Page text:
AUDIE CORNISH, Host:
In the middle of Central New Jersey, there's a clearing with a hole. It's about six feet deep and 15 feet across and inside are the remains of a town.
For decades, people have been saying that clearing was a stop on the Underground Railroad. Now, archeologists are excavating and seeing that freed and escaped slaves didn't just pass through this stop, they stayed. NPR's Sam Sanders reports on the town they built.
SAM SANDERS: Half an hour south of Trenton, New Jersey, just off the turnpike, there's a parched, nondescript, five-acre plot of land. Months ago, except for a few trees, it was empty. Now, a team of archeologists is at work.
Patricia Markert of Temple University and about a dozen others are digging and cleaning on a 100-degree July day.
PATRICIA MARKERT: We've been here since June 3rd, June 4th. Our last official day was July 3rd. So...
SANDERS: What they're finding are the remains of Timbuctoo, a stop on the Underground Railroad that became a self-sustaining village. Escaped and freed blacks started the settlement in the 1820s, well before the Civil War and emancipation. And the last families didn't leave until the 1950s. At its peak, Timbuctoo - spelled with a C and two O's, housed more than 150 people.
Patricia Markert's standing near a gaping hole in the field where a building once stood. Her team has carefully dug down layer by layer. The holes edges are lined with tarp, shovels, brushes and rope lines. Underground are several houses, roadways, remains of a church and a school.
MARKERT: So the first area that we really dug are these center bricks, the center of the eastern foundation that you see here.
SANDERS: The bricks they found are throwaways from the Quaker brickyard that used to operate down the road. The construction isn't topnotch: The residents of Timbuctoo did the best they could with what they had.
CHRIS BARTON: These people had to deal with Jim Crow laws. They had to deal with slavery. They had to deal with economic oppression and racism. And that's what we're trying to really find.
SANDERS: That's Chris Barton, the Temple archeologist leading the excavation. He says that every artifact recovered helps show the amazing tenacity of Timbuctoo residents, like what's known as the Battle of Pine Swamp. In 1860, the town rallied to protect a runaway slave named Perry Simmons from Southern bounty hunters.
MARKERT: Most of that stuff is...
SANDERS: Today, about 40 feet from the hole, Patricia Markert rummages through an old, white van. It's full of bottles, tools and toys dug up from the ground.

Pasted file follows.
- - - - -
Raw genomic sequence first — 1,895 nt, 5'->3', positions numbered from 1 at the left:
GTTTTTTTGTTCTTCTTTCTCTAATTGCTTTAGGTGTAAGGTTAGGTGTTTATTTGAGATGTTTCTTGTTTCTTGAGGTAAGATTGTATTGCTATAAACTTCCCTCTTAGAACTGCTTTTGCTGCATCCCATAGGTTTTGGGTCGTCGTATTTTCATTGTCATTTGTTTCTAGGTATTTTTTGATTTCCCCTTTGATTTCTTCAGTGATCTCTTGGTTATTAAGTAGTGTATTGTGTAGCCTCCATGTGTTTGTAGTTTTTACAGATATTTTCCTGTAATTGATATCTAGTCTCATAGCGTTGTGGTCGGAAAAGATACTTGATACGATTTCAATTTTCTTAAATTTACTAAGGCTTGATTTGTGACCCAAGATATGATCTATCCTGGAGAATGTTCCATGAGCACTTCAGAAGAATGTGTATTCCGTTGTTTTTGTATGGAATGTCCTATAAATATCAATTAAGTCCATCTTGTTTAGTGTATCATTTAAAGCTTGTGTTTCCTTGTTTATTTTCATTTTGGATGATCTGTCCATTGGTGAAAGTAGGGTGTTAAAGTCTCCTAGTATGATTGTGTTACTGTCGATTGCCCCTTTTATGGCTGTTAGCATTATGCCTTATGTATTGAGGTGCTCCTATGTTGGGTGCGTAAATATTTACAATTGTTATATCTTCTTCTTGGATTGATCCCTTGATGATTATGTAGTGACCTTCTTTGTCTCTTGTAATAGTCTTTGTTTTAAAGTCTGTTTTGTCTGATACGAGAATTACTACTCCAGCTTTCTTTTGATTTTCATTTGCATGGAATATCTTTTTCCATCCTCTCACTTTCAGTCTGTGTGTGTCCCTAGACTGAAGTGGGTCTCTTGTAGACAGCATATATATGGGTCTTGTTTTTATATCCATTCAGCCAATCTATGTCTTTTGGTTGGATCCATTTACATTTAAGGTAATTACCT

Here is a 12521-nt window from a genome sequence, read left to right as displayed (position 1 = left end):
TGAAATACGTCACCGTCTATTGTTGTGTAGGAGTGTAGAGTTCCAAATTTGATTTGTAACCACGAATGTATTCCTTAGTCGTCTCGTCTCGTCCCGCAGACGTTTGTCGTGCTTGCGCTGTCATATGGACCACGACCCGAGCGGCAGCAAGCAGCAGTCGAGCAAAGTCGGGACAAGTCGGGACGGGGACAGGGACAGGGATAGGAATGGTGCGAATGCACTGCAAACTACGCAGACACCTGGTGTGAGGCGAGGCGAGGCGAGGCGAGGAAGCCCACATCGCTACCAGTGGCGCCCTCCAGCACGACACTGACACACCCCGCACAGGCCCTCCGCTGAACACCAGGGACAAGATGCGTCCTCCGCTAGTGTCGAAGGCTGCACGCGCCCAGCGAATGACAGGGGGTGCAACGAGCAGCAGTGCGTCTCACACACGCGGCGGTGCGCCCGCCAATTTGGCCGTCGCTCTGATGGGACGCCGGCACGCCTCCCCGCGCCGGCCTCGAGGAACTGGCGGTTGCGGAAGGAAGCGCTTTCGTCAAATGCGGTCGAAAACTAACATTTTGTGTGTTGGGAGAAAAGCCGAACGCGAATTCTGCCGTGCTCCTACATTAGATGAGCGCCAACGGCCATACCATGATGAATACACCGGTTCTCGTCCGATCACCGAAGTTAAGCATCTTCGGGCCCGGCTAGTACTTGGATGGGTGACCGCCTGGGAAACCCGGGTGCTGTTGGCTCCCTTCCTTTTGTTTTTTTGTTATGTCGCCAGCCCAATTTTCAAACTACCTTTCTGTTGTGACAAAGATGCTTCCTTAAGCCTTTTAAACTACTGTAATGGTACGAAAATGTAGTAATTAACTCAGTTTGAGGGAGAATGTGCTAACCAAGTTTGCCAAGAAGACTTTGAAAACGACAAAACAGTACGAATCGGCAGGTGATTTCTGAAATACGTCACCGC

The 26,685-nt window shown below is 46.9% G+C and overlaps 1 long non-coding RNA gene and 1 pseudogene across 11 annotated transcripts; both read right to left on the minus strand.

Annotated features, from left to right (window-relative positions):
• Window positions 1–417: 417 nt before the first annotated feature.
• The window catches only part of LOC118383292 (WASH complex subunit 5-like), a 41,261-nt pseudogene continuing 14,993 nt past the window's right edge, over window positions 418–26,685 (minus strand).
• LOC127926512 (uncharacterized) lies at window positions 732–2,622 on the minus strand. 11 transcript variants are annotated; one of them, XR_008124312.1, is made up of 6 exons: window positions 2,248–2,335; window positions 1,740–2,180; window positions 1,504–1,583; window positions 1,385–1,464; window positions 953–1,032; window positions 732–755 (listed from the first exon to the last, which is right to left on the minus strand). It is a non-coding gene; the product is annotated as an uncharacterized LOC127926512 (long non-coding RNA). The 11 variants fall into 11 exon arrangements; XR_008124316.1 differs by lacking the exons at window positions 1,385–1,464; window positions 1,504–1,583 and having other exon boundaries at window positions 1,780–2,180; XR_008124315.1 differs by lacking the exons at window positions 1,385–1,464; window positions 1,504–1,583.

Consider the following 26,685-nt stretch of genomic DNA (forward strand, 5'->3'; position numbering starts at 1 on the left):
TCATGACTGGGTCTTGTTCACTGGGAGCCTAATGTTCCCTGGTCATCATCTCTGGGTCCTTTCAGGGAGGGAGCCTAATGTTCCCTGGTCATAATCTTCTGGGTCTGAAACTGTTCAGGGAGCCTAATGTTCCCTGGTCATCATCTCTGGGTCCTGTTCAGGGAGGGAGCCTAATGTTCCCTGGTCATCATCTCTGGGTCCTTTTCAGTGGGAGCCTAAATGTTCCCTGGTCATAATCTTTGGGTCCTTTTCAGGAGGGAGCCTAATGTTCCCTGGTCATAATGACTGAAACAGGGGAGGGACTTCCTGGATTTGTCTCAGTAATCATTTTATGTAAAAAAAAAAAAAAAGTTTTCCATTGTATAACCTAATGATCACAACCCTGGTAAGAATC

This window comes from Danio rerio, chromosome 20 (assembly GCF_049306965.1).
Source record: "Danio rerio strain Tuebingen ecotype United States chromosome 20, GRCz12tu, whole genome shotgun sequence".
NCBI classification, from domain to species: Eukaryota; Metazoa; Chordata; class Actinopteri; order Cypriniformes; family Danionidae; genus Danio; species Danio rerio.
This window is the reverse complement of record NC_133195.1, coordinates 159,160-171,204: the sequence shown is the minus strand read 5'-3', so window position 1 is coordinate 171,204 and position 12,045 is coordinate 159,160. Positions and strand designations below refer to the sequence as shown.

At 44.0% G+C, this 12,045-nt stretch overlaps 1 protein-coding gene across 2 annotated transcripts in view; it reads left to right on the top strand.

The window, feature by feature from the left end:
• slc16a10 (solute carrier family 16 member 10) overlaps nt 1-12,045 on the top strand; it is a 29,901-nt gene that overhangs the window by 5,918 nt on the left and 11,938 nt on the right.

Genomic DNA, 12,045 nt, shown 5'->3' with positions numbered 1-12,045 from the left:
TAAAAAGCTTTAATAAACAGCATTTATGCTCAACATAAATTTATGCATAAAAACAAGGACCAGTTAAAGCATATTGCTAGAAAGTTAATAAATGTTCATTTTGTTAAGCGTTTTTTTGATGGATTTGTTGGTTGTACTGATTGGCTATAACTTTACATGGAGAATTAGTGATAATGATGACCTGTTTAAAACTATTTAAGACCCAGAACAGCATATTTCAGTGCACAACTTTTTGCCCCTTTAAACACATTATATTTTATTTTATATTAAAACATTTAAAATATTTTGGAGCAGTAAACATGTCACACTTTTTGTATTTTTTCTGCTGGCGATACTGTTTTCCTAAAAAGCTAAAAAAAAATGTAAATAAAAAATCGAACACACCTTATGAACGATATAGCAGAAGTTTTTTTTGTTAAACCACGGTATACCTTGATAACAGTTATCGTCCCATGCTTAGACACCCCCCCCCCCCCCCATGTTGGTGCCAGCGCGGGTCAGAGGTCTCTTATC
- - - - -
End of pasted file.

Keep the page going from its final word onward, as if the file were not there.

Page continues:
MARKERT: Let's see. What else can I get for you? These bottles are interesting.
SANDERS: Those bottles are for household products like Listerine and Vaseline. What's notable is that most of the brand names on the bottles are national because white-owned local stores rarely sold to the people of Timbuctoo. Residents often ordered supplies by mail so vendors wouldn't know they were black.
One of the local volunteers, 75-year-old Mary Weston, lives just down the street. Since the dig began, she's been a fixture at the site.
MARY WESTON: Because my great-great-great-grandfather purchased the land for, actually it was $38 dollars, I think, and 50 cents.
SANDERS: He was one of the founders of Timbuctoo. Inside Mary Weston's home, only a few hundred feet down the road, she's been collecting the history of her family and Timbuctoo. She's sitting on her freshly vacuumed floor surrounded by artifacts.
WESTON: This is my family Bible. It was passed down to me from the 1800s, and I'm quite excited about that. I keep it together with a belt because I am determined that my children and my grandchildren will know a lot more about not only their family but about their heritage, who they are, where they came from.
SANDERS: Back at the dig, the mayor of Westampton Township, Sidney Camp, has arrived. He was a frequent visitor to the clearing before he knew it was Timbuctoo.
SIDNEY CAMP: When I was having a bad day, I would come out here and just stand in the middle of this field because it's so peaceful and serene out here. And now, you know, to come out now and see what I've been standing over for so many years is amazing. It's indescribable.
SANDERS: And that's why the team plans to dig up no more than a fifth of the entire village: to preserve that serenity and the legacy of Timbuctoo.
Sam Sanders, NPR News.
NPR transcripts are created on a rush deadline by a contractor for NPR, and accuracy and availability may vary. This text may not be in its final form and may be updated or revised in the future. Please be aware that the authoritative record of NPR’s programming is the audio.